UNDP, solar currency exchange to power up Moldovan university
Technical University in Moldova, pilot PV install. Photo credit: Otilia Vlasov/UNDP Moldova
First U.N. effort to finance solar energy with cryptocurrency could expand to Eastern Europe where markets are considered mature but funding is scarce
The UN Development Programme (UNDP) is teaming up with Sun Exchange – a marketplace that finances solar power with cryptocurrency – to help one of Moldova’s largest universities go solar.
The establishment is expected to meet most of its energy needs from solar power overnight and make considerable savings on its bills, thanks to rooftop installations expected to reach 15,000 square meters in surface area.
People who purchase solar cells through the South Africa-based Sun Exchange can lease them out to hospitals, businesses, schools and private residences. The exchange uses SolarCoin, a cryptocurrency introduced by blockchain start-up ElectriCChain.
Once all solar cells have been purchased, recipient buildings begin to pay rent for using them, and are charged for every unit of electricity they generate, covering the cost of the equipment, installation and maintenance over a period of up to 20 years. Owners of the solar cells also receive SolarCoins based on the amount of solar energy produced.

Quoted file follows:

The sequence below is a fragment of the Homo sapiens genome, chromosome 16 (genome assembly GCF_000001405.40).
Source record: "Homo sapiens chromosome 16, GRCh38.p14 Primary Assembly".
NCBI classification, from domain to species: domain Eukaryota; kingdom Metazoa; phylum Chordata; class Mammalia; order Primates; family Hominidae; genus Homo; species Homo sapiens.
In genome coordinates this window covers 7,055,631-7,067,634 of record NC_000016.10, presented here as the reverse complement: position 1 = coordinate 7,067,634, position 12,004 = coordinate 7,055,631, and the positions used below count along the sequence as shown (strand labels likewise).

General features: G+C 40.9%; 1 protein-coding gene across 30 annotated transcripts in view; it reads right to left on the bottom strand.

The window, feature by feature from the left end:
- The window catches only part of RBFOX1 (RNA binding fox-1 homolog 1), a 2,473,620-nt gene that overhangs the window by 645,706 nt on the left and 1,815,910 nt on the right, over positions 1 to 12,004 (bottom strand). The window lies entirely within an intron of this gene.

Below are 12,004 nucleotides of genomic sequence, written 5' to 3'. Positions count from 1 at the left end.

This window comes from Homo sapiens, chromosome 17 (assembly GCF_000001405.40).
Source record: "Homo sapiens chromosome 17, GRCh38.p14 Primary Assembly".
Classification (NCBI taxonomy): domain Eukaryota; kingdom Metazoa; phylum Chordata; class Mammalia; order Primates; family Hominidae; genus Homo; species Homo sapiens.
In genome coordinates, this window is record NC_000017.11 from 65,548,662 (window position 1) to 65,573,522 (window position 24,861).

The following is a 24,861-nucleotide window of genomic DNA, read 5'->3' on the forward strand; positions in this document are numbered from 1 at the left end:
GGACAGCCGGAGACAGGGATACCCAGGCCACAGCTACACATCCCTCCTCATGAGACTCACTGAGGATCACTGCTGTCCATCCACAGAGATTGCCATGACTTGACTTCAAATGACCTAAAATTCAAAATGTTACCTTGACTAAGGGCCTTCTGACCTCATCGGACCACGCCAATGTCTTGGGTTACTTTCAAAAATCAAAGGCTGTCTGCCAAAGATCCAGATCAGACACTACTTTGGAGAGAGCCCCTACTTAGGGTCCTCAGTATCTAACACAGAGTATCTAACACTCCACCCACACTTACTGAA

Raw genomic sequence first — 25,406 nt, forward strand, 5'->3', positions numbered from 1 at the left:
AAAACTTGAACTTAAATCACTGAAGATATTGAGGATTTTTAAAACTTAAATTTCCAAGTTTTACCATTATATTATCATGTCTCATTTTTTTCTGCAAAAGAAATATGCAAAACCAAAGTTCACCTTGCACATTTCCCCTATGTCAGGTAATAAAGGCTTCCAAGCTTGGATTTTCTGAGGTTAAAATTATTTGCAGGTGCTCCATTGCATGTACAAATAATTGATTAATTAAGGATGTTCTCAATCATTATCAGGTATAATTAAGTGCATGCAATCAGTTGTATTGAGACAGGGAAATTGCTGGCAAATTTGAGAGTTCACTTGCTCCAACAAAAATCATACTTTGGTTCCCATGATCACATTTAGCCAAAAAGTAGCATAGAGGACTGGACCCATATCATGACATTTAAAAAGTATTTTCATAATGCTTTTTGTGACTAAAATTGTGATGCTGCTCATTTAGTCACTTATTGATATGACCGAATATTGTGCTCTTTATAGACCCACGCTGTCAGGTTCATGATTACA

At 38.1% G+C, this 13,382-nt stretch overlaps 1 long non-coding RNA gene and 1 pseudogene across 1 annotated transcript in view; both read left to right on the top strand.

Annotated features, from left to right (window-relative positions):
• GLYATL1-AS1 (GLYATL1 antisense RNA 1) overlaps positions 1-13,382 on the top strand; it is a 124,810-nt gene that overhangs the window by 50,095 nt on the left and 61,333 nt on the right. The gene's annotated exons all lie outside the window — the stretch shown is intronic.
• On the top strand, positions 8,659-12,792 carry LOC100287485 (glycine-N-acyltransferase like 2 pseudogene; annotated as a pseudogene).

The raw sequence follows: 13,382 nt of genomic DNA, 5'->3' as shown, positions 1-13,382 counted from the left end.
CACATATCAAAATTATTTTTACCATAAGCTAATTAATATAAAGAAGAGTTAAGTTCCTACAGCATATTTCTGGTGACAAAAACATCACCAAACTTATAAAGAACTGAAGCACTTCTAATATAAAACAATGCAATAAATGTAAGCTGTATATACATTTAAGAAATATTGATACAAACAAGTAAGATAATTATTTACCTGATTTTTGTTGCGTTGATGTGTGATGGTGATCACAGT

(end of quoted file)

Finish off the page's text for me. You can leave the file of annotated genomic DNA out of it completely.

“It’s no wonder this is one of the fastest growing crypto markets. The system has all the right incentives in place. It reduces the costs of going solar dramatically for the end-user and makes it easy for anyone in the world to own a solar cell anywhere in the world, and from it, make a steady source of sunlight-powered income,” said Abraham Cambridge, the Founder and CEO of Sun Exchange.
“This alternative finance mechanism will help cities, businesses and potentially private homes to meet their basic needs, knocking off several Global Goals targets at once,” said Dumitru Vasilescu, the UNDP programme manager. “Ultimately, this could revolutionize the renewable energy market for Eastern Europe and Central Asia.”
In Moldova, where around 74 percent of the energy is imported and energy prices increased by more than 50 percent in the last five years, solar energy is considered to have high potential.
The energy needs of the university are estimated at around 1MWp. The initiative will culminate in zero costs within the next 20 years. At the end of the leasing period, the Technical University of Moldova will own the installation.
In June, UNDP will establish a pilot fund to raise national awareness on how to access and promote solar energy, but also replicate the model elsewhere. UNDP made the connections between the partners, helping them to adapt the model in the Moldovan context.